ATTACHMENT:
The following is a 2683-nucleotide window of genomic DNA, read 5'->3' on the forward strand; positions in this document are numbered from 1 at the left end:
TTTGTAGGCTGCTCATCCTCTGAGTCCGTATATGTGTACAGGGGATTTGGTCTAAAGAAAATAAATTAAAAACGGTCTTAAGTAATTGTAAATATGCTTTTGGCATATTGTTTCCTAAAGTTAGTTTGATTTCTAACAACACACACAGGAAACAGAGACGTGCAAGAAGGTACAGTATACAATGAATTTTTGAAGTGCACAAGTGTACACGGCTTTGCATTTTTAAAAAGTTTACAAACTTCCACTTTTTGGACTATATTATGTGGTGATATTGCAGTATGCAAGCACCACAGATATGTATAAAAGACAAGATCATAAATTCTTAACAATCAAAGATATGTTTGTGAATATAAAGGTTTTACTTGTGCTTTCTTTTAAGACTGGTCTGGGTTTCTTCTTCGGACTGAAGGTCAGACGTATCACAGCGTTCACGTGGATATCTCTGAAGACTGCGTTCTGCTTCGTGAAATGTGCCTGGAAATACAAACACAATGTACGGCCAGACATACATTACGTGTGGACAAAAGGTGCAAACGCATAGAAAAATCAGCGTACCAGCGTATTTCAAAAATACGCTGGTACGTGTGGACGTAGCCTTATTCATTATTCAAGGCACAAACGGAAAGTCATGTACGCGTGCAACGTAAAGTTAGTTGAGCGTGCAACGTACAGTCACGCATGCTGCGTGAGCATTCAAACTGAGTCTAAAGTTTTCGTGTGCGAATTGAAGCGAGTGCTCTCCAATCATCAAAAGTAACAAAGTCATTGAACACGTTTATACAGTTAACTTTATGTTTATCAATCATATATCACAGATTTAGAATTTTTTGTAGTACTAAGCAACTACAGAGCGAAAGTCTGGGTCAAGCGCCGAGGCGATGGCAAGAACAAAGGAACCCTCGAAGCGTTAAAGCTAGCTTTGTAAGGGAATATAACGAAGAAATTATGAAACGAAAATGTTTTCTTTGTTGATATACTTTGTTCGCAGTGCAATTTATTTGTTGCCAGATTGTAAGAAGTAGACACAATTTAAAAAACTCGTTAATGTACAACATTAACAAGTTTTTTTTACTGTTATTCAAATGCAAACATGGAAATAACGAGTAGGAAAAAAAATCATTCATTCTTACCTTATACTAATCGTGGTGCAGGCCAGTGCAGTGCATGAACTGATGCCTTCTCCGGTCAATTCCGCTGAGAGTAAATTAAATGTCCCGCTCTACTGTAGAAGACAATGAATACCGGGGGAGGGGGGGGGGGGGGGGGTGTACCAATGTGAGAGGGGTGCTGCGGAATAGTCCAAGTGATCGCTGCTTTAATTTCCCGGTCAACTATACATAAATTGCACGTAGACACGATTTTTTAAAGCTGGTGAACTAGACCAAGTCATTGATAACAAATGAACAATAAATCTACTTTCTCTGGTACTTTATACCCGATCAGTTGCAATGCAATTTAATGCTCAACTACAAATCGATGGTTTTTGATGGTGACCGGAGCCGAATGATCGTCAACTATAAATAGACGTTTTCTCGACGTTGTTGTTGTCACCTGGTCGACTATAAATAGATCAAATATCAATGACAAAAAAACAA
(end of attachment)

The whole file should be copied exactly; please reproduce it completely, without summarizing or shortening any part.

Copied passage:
The following is a 2683-nucleotide window of genomic DNA, read 5'->3' on the forward strand; positions in this document are numbered from 1 at the left end:
TTTGTAGGCTGCTCATCCTCTGAGTCCGTATATGTGTACAGGGGATTTGGTCTAAAGAAAATAAATTAAAAACGGTCTTAAGTAATTGTAAATATGCTTTTGGCATATTGTTTCCTAAAGTTAGTTTGATTTCTAACAACACACACAGGAAACAGAGACGTGCAAGAAGGTACAGTATACAATGAATTTTTGAAGTGCACAAGTGTACACGGCTTTGCATTTTTAAAAAGTTTACAAACTTCCACTTTTTGGACTATATTATGTGGTGATATTGCAGTATGCAAGCACCACAGATATGTATAAAAGACAAGATCATAAATTCTTAACAATCAAAGATATGTTTGTGAATATAAAGGTTTTACTTGTGCTTTCTTTTAAGACTGGTCTGGGTTTCTTCTTCGGACTGAAGGTCAGACGTATCACAGCGTTCACGTGGATATCTCTGAAGACTGCGTTCTGCTTCGTGAAATGTGCCTGGAAATACAAACACAATGTACGGCCAGACATACATTACGTGTGGACAAAAGGTGCAAACGCATAGAAAAATCAGCGTACCAGCGTATTTCAAAAATACGCTGGTACGTGTGGACGTAGCCTTATTCATTATTCAAGGCACAAACGGAAAGTCATGTACGCGTGCAACGTAAAGTTAGTTGAGCGTGCAACGTACAGTCACGCATGCTGCGTGAGCATTCAAACTGAGTCTAAAGTTTTCGTGTGCGAATTGAAGCGAGTGCTCTCCAATCATCAAAAGTAACAAAGTCATTGAACACGTTTATACAGTTAACTTTATGTTTATCAATCATATATCACAGATTTAGAATTTTTTGTAGTACTAAGCAACTACAGAGCGAAAGTCTGGGTCAAGCGCCGAGGCGATGGCAAGAACAAAGGAACCCTCGAAGCGTTAAAGCTAGCTTTGTAAGGGAATATAACGAAGAAATTATGAAACGAAAATGTTTTCTTTGTTGATATACTTTGTTCGCAGTGCAATTTATTTGTTGCCAGATTGTAAGAAGTAGACACAATTTAAAAAACTCGTTAATGTACAACATTAACAAGTTTTTTTTACTGTTATTCAAATGCAAACATGGAAATAACGAGTAGGAAAAAAAATCATTCATTCTTACCTTATACTAATCGTGGTGCAGGCCAGTGCAGTGCATGAACTGATGCCTTCTCCGGTCAATTCCGCTGAGAGTAAATTAAATGTCCCGCTCTACTGTAGAAGACAATGAATACCGGGGGAGGGGGGGGGGGGGGGGGTGTACCAATGTGAGAGGGGTGCTGCGGAATAGTCCAAGTGATCGCTGCTTTAATTTCCCGGTCAACTATACATAAATTGCACGTAGACACGATTTTTTAAAGCTGGTGAACTAGACCAAGTCATTGATAACAAATGAACAATAAATCTACTTTCTCTGGTACTTTATACCCGATCAGTTGCAATGCAATTTAATGCTCAACTACAAATCGATGGTTTTTGATGGTGACCGGAGCCGAATGATCGTCAACTATAAATAGACGTTTTCTCGACGTTGTTGTTGTCACCTGGTCGACTATAAATAGATCAAATATCAATGACAAAAAAACAA